in reply to Section Dividers - What are your thoughts

I don't use this kind of comments, and when I edit a project that uses them, I find them confusing and unnecessary. Perl (and most other languages as well) already has its own way to separate code into sections: packages and subroutines. Naming them is hard, but giving them a good name means you don't need to insert the comment. You can give additional information in the documentation.

Moreover, I'm a huge fan of Skimmable code (slides here). Sacrificing three lines of code to a section divider means I need to scroll more, so it's harder for me to keep track of the context when debugging.

I'm not against comments in general. I use them when I feel the code is tricky or needs justification. But I don't want to copy'n'paste a template every time I want to comment, I just start with a single #. Are you sure all the collaborators will use the same number of octothorpes?

I tend to put an empty line after any expression that can change the flow (i.e. after anything containing return, next, etc.). I often use "paragraphs" inside subroutines, i.e. I insert empty lines inside subroutine bodies to separate groups of lines that are tightly related. In larger projects, I sometimes decided to separate subroutines with two empty lines instead of one so the distinction between subroutines and paragraphs is more visible.

As you can see, all this is subjective. I'm not even able to follow my own preferred style in my personal projects. At work, I just clench my teeth :-)

Update: added the link to the slides.

map{substr$_->[0],$_->[1]||0,1}[\*||{},3],[[]],[ref qr-1,-,-1],[{}],[sub{}^*ARGV,3]

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Re^2: Section Dividers - What are your thoughts
by LanX (Cardinal) on Jun 05, 2020 at 15:29 UTC
    > Moreover, I'm a huge fan of Skimmable code

    unfortunately is this link only showing the talk abstract, but no further details.

    From what you describe, this is very close to the recommendations of Damian's PBP, especially:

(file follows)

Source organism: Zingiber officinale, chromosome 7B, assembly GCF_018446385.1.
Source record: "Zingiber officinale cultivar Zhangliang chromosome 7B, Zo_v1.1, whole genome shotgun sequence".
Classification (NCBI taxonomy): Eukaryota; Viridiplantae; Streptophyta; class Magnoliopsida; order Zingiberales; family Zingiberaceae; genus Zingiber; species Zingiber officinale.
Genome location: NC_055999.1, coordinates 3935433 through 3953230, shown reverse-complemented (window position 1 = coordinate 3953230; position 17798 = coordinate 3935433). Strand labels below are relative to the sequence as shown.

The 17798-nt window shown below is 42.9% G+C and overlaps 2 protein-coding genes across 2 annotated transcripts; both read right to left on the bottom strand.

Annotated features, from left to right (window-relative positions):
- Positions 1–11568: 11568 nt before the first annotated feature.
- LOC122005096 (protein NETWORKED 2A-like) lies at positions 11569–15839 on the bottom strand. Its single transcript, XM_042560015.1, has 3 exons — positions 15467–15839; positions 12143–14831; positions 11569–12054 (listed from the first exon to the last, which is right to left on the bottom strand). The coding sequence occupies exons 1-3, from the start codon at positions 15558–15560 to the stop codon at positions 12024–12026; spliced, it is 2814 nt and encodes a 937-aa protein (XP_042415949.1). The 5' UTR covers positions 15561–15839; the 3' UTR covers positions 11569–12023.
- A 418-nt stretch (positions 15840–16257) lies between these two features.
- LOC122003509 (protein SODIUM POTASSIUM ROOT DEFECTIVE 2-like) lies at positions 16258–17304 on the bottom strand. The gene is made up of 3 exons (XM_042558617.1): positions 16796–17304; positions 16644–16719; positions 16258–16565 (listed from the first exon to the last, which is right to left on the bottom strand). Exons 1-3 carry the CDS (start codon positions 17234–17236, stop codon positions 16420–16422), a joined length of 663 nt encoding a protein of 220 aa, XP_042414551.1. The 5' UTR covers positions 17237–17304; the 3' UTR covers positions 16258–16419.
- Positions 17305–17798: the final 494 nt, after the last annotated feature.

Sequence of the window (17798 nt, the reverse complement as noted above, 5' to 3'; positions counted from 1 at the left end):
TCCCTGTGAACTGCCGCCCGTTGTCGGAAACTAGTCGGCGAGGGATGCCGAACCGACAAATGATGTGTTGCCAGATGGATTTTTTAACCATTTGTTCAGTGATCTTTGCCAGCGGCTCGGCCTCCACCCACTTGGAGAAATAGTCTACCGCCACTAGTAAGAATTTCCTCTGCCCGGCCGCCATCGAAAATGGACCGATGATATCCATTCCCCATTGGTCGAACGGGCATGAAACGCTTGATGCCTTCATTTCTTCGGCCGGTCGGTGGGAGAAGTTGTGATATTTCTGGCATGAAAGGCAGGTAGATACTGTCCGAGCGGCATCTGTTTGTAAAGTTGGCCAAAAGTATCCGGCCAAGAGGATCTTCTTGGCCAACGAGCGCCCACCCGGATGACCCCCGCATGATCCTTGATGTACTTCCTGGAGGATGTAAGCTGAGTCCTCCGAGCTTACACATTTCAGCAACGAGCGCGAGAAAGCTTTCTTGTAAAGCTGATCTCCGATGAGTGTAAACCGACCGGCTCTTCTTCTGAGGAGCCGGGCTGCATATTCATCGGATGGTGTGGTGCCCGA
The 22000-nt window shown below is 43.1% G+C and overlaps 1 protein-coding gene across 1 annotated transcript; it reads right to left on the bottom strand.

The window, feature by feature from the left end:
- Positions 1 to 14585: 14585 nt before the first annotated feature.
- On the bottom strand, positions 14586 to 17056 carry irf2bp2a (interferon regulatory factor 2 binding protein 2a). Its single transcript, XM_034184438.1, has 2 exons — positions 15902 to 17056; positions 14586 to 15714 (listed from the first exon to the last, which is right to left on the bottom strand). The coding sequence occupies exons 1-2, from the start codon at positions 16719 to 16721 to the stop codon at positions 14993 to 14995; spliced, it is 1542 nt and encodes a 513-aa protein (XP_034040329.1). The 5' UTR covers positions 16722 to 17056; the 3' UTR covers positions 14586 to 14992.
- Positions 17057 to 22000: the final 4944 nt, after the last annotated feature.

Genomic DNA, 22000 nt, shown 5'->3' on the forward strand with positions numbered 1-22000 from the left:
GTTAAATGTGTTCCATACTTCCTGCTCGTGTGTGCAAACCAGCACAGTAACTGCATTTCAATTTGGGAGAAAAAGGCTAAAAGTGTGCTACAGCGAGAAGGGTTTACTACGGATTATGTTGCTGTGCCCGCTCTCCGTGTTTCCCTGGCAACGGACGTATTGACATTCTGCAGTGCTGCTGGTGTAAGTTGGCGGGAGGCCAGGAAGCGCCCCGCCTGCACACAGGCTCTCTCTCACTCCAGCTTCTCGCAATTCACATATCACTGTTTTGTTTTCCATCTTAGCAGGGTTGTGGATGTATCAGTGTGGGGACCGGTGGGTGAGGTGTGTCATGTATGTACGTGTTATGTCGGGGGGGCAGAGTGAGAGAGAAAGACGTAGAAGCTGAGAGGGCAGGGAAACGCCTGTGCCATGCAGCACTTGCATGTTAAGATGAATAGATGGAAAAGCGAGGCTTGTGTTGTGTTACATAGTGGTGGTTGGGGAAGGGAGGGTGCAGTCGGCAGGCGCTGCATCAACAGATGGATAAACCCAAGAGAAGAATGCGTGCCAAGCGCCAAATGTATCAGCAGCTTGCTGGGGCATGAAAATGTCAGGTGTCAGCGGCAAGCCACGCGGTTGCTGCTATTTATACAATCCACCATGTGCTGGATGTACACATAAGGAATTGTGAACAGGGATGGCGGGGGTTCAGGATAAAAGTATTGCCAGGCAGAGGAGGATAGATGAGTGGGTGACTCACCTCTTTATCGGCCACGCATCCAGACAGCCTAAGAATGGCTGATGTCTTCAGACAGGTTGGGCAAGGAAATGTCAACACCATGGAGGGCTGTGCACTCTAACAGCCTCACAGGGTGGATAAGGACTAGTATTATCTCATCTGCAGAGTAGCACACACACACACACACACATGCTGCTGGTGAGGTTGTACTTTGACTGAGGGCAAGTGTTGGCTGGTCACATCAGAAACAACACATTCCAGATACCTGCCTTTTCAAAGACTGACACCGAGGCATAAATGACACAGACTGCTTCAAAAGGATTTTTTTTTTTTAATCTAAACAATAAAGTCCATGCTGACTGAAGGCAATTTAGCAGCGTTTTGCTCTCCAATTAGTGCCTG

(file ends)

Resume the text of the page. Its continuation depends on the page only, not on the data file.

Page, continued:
> I often use "paragraphs" inside subroutines

    IIRC, this is called "chunks" there, though I tend to start them with one full line comment

    You didn't mention it explicitly, but avoiding too many nesting levels is one of general best practices.

    They are a clear indication for more smaller subroutines.

    for instance a contrived example following the input/process/output scheme

    #--- calculate debts per client my %result; for my $client (@clients) { #--- get data my %details = fetch_details_from_DB($client); ... ... ... #--- process data my $debt = calculate_debts(%details); ... ... ... #--- store result $result{$client} = $debt; ... ... ... }

    I like to read such a loop inside a full page ( at most 100 lines), even prefer to have a sub inside such a window. (I hate guessing in which function/loop I'm currently being, {update: I want to see the declared private variables too})

    So if the chunks consist of more than a handful of lines, I try to refactor them into a bunch of dedicated subs.

    With meaningful "self-documenting" naming I can even avoid the then redundant #--- documentation line.

    Hope I'm grasping your idea, and would love to hear where Schwern's recommendations are differing from Damian's.

    Cheers Rolf
    (addicted to the Perl Programming Language :)
    Wikisyntax for the Monastery


    for very strange reasons I'm getting my own code displayed with doubled line distance. I hope it's only me, logging out shows them correctly.


    Changed the css settings to line-height: 10px , no idea when this changed.